For the 2010 vintage, they blended all their sites into one delicious bottling, a bottling that began to build serious buzz locally (inclusion in Seattle Magazine’s Best New Washington Wines in 2013 didn’t hurt). Now Array is back, and I suspect their 2011 vintage is only going to build on all that strong publicity. In 2011, several vineyards stood up and demanded to be bottled on their own. One of them was Otis, all from a block of Dijon-clone vines planted in the 1980s.

The Otis connection happened through Robert Takahashi. Robert now helps make the Array wines, but for many years, he assisted David Lake at Columbia, crushing plenty of Otis Vineyard fruit. Robert’s connection to Terry Herrmann, the vineyard manager for Otis, proved to be the key that unlocked these beautiful grapes.

This bottle’s historical significance is intellectually interesting, for certain, and the juice inside may be even more interesting. For me, this wine delivers on the promise of Array’s inaugural vintage and enters the conversation of top Chardonnays in Washington (with Woodward Canyon, Abeja, Buty Conner Lee, Efeste Lola, and a handful of others I’m sure I’m forgetting). When I look into my crystal ball, I see a future where this wine’s tariff begins with a 4 or a 5. But not today!

Right from the first sniff, this one grabs your interest, because it has a real dusty/earthy component overlaying the stone fruit. My note says “nose has a clean funkiness, if that makes sense.” No, no it doesn’t, but it made sense to me at the time, so I’m sticking with it. Take a sip and you’ll find a live wire, a palate stainer, coating your mouth with plantain fruit, hazelnut, lemon oil, and sweet spice. It’s fleshy, earthy, concentrated; as seamless and complete a Chardonnay as I’ve tasted from Washington in some time.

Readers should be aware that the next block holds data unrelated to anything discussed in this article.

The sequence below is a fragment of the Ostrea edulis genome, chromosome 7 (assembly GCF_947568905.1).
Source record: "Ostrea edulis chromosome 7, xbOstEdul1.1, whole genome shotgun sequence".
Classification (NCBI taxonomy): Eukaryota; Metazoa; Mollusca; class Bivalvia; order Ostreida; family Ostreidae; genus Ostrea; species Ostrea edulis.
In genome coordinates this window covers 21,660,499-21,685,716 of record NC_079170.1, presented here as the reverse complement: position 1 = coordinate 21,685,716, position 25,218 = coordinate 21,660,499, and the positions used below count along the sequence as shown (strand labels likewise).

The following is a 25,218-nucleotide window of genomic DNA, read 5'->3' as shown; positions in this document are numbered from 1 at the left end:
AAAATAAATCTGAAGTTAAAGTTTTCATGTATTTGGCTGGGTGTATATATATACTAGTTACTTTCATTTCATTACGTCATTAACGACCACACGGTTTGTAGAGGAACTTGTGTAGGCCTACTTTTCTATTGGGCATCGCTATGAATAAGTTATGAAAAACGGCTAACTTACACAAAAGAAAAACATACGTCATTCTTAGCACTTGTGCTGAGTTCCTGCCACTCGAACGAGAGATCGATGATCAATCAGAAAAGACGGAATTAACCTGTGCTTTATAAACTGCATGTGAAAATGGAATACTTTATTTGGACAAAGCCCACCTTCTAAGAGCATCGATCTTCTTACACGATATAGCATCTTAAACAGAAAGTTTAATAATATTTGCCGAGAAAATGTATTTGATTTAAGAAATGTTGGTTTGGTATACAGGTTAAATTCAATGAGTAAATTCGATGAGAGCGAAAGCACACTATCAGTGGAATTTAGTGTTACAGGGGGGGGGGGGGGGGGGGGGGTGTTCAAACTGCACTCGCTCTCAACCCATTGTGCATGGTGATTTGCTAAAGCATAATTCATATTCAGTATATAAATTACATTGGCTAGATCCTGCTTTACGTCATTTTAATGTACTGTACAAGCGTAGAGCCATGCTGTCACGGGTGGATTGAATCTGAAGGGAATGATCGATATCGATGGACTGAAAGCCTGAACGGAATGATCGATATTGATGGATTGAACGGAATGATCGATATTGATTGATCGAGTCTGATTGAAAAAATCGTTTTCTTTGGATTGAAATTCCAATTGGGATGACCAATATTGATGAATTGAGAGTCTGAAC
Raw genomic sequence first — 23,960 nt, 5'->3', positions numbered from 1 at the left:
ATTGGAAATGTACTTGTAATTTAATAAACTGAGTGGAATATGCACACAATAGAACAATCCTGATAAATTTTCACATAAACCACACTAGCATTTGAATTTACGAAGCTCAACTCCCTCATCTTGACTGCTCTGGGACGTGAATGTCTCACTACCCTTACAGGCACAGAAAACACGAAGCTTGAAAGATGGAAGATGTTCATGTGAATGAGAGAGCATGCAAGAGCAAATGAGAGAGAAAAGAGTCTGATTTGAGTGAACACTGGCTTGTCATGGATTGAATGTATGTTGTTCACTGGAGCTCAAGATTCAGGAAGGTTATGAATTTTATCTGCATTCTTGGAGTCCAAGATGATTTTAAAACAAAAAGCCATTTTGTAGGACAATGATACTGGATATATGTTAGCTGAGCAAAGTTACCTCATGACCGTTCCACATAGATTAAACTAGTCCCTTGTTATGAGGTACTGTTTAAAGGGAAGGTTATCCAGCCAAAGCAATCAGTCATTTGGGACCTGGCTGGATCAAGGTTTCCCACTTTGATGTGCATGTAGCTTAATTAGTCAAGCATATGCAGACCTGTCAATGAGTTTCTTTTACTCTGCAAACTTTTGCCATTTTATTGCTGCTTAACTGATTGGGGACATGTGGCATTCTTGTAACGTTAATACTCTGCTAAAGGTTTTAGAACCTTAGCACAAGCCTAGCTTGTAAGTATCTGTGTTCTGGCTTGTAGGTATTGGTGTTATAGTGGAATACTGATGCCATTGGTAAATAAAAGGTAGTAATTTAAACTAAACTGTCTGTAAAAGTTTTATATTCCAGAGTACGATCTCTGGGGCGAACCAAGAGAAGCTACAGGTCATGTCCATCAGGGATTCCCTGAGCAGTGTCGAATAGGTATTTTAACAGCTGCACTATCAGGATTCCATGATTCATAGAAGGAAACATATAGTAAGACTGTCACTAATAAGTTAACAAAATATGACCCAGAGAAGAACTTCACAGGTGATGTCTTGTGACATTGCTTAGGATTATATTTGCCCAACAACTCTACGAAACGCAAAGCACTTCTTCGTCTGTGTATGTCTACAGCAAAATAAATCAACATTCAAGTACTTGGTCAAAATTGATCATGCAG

Review of Washington Wines (Rand Sealey): “[REVIEW TEXT WITHHELD]. 19/20pts.”

Production is a mere 165 cases, so no telling how long this will be available for reorder. But for now, it’s first come first served up to 12 bottles, and the wine should arrive in about a week, at which point it will be ready for pickup or shipping during the next temperature-appropriate shipping window.

NV Syncline Brut Rose (1.5L MAGNUM)

October 6, 2013

Hello friends. Anniversaries are worth celebrating.

In its simplest form, an anniversary is a celebration of being in the same place. A year goes by, we collectively take one circle around the sun (okay, ellipse for you Kepler enthusiasts), and we find ourselves back in the same spot. Our location hasn’t changed, which makes it easier to see plainly: